Investors who tuned into Electronic Data Systems Corp.'s (EDS) fourth-quarter earnings call on Feb. 7 didn't hear a lot to cheer about. Sales and free cash flow at the troubled technology-services giant had fallen from the year before. New contract signings were way below expectations. Worse, the company offered a bleak outlook for 2005, with sales flat to down 3%. The next day shares of EDS sank 6%, to $20.05.
But there was one bright spot. After three years of putting out fires, the Plano (Tex.) company finally unveiled a plan to revive growth. The centerpiece: $1 billion in spending in 2005 to expand its service offerings, upgrade its technology, and beef up partnerships with Microsoft Corp. (MSFT) and other tech leaders. That includes $420 million EDS is plunking down in a joint venture with human-resources consultant Towers Perrin that will let corporations outsource their human-resources departments. This marks the first time Chief Executive Michael H. Jordan has backed up his vision for growth with an investment plan, a move some analysts think will improve EDS' competitiveness. "They need to spend," says analyst Cindy Shaw of Moors & Cabot Capital Markets. "They're coming from behind."
Way behind. EDS has failed to increase sales in the past three years amid intensifying competition from giants such as IBM (IBM) and low-cost rivals in India. Winning new business has been particularly tough since EDS' financial woes have scared off prospective clients. EDS' new-contract signings were up 13% last year, to $14.9 billion, but that's well below the 25% goal it had set a year ago.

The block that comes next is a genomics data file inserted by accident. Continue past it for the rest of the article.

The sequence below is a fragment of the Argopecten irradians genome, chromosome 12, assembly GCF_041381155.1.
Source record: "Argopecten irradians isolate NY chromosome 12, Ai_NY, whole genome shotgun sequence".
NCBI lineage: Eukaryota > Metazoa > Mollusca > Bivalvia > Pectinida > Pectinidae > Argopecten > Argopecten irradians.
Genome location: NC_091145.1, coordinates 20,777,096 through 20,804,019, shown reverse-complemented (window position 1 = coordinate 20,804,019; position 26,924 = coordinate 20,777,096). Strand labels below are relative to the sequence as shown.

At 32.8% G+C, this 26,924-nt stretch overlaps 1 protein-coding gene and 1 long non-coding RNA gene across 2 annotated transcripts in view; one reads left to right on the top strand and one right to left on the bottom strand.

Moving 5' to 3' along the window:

Making matters worse, EDS may soon lose its grip on its largest client. General Motors Corp. (GM), which accounts for 9.5% of EDS sales, is renegotiating its decade-old outsourcing deal this year, and analysts say EDS could lose as much as two-thirds of its $2 billion in annual fees from GM. A GM spokesman declined to comment. Jordan says that estimate is far too high but concedes that "we have a lot to prove."
Jordan may have more to prove than most. The former chairman and CEO of CBS (VIA) came out of retirement two years ago to turn around the ailing company founded by the legendary Ross Perot. Jordan has little to show for his efforts so far, and the $1 billion investment plan may be his last best shot. If it doesn't work, says analyst Gregory Smith of Merrill Lynch & Co. (MER), EDS may enter a "downward spiral" from which it won't be able to recover.
The plan does look like a solid step toward improving EDS' finances. Wall Street expects net income to rise 88% this year, to $297 million, as revenues slip 2%, to $20.1 billion. That's mainly because of cost-cutting and lower losses from problem contracts, such as a cash-draining outsourcing deal with the U.S. Navy. Next year, as Jordan's investments begin to generate higher margins from existing contracts and deals with new customers, analysts think net income will jump an additional 53%, to $453 million. "It's taken a lot longer than we would have liked, but we've got a lot of confidence" EDS can rebound, says Clint A. Opperman, research director for Wisconsin Capital Management, which owns 2.1 million EDS shares.